The second song on the album is a charming ditty called “Mon Raymond.” Let’s talk about Raymond.

That’s my man! I like to change Nicholas’s name. I like Raymond because it’s a very old-fashioned name. And now, I call him that. Since I wrote the song, I say, “Hey, Raymond—would you like a cup of coffee?” He likes to be called Raymond, but it’s just for fun.

Will you be touring soon?

I’ll be touring France in November and then touring Europe, then I’ll be coming to New York in April.

It’s been five years since your last album, Comme si de rien n'était.

Well, I’m slow. But yes, the situation was special.

It certainly was. I spoke with Vanessa Paradis fairly recently and we discussed her return to music after a similar hiatus—while married to a powerful man. Did you feel like when you were acting as the first lady of France, it stifled you artistically?

What was on hold, really, was the touring part. Security checks on the audience aren’t so nice when you’re first lady! But not so much the writing part—that wasn’t really on hold. The writing part is the main part of the job for me, and the most intimate. I love playing live. It was frustrating to not be able to, but these five years flew by fast.

What’s the transition been like from first lady to citizen? Have you experienced any culture shock?

Very naturally! The other transition from being a songwriter with a normal life to first lady was tougher. But my modeling experiences and singing experiences trained me; my life was always public. Modeling exposes you. I don’t think I was used to it, because you never get used to it, but I had some practice with being in the public eye and didn’t really suffer from it.

When you were France's first lady, the fashion big three, as far as first ladies go, seemed to be Michelle Obama, Kate Middleton, and yourself.

I think they’re fantastic. It’s a position where everyone looks at you, obviously, so you have to bring something elegant, but at the same time, something natural that fits with you. They’re both great because they’ve brought a wind of youth and modernity to this position. It’s a position of age, and they’re younger women. They’ve injected a sense of fashion into a classic role.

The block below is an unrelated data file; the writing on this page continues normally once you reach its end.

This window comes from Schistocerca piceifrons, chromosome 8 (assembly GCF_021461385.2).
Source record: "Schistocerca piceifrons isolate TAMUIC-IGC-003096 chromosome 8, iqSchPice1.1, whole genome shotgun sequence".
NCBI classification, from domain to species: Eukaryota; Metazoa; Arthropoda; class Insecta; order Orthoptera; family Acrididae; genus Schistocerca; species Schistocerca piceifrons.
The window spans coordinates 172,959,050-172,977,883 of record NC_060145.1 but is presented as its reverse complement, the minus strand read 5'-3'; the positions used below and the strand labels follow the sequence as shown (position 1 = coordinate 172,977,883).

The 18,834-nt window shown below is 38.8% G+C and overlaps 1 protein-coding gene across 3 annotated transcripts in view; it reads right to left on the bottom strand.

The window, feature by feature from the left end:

What was the most difficult thing to deal with as first lady?

Hmm… Fear of judgment. Also, the fear of doing something wrong. You’re walking on eggshells most of the time but it’s normal because it’s about a whole country. You don’t want to say anything stupid or do anything stupid. If I said something stupid right now, it doesn’t matter, because it’s only about me. But when you’re representing a country you have to respect the people, and be nice. It’s something bigger than you; it’s like a costume you wear that’s way bigger than what you are. But the public obligations or protocols were not so tough. Tough is going to work every day and not liking your job, not having enough money to raise your kids. That’s tough. My life was never tough.

Is it nice to not have to be nice anymore?

I must say, I feel better when I’m nice. It makes me a better person. I like to be polite and welcoming people, so I feel I’m still that way on a more private level.

Now, inquiring minds want to know: what was it like to date Mick Jagger?

I didn’t really date Mick. I’m actually sort of … we met a very long time ago, and we’re sort of friends, to tell you the truth. I don’t know why this legend has spread? He’s a legend, so that’s probably why!